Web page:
Andy has turned into one of the world’s best photographers. He has an abundance of natural talent and intellect, but I’m pretty happy to be able to say that he earns everything he gets. The man works his tail off with a fierce determination to make the most of any situation.
I often hear folks — art directors, picture editors, agents — say that you need to do personal pictures. Seriously? EVERY picture I make is personal. They all matter, each and every time. Andy gets that too, and it’s a huge reason why he is really good at this.
Andy: Even after I began working as a contributing photographer for Sports Illustrated eight years ago, I kept coming back to assist Bill at the Derby. It is no easy task running a crew of assistants and managing the tremendous operation of a large remote camera setup with cameras positioned all over the track. Each year was new and exciting and every year I would learn something from Bill. The technical knowledge I received was substantial. Equally important was his advice and the insight on the industry — how it was changing, how to prepare and how to succeed. He began to take me under his wing to teach me… and to push me.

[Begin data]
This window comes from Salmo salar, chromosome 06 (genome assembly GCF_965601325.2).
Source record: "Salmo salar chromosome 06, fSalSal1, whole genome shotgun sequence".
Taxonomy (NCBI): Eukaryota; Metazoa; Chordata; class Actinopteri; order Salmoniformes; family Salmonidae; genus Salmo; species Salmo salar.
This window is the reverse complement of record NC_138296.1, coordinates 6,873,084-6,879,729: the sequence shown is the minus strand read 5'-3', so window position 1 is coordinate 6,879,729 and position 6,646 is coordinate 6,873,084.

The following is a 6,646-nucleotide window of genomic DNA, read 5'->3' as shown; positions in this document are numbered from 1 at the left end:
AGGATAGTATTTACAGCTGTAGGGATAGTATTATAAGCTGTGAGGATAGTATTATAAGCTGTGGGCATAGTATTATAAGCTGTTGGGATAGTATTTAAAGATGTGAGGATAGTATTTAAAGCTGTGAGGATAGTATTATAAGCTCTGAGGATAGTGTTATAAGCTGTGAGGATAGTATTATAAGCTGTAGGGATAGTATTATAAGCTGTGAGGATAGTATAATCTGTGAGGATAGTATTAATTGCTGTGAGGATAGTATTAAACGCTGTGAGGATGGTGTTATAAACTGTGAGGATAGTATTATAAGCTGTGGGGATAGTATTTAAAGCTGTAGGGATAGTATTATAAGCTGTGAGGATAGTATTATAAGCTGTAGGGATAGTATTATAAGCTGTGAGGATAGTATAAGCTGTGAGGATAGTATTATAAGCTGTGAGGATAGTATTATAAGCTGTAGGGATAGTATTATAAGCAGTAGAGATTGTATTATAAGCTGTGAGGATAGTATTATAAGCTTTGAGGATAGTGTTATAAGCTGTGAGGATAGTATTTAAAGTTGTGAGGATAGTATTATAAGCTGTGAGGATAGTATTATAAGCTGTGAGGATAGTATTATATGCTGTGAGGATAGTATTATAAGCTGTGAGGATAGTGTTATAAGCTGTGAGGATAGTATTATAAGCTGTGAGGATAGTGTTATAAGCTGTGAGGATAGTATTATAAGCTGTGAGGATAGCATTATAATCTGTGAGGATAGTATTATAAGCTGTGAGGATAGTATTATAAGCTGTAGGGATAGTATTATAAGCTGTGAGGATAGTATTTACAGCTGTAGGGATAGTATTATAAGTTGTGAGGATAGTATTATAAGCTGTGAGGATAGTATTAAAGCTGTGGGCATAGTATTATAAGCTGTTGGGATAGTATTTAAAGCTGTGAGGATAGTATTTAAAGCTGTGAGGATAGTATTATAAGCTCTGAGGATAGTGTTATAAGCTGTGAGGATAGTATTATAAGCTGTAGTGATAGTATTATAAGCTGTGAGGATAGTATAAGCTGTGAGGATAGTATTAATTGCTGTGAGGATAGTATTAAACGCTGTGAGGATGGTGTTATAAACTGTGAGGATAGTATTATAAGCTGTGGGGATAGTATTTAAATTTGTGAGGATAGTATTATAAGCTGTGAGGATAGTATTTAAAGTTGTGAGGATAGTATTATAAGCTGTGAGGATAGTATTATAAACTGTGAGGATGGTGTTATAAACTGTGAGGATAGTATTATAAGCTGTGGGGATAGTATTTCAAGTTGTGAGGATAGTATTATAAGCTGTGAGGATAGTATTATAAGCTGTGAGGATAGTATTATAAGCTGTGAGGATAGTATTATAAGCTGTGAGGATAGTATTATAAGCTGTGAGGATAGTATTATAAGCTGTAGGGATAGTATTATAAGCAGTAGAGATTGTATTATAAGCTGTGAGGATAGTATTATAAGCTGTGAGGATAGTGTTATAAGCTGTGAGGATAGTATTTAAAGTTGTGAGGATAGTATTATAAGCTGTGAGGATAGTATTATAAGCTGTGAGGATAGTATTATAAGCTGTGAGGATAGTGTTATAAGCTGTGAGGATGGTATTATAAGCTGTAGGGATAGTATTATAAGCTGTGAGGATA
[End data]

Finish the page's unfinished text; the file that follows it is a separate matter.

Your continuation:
Coming back to Churchill each year was much more than coming to assist. I kept coming to work with and help out a mentor, a colleague, a friend. With eyes and ears open, working with Bill made me a better photographer. He refused to let me settle or make a routine picture. He forced me to stay out of my comfort zone and to think ahead and faster than everyone else.
Bill: It’s been huge fun watching him grow. The cross pollination between us reminds me of the way Heinz Kluetmeier — maybe the best there ever was — helped me. Kluet taught me to think, to work, and to turn it up when things get tough. Andy’s got that intensity now too. Outside of our mutual friend Laura Heald, I can’t think of anyone I trust more to always get it done.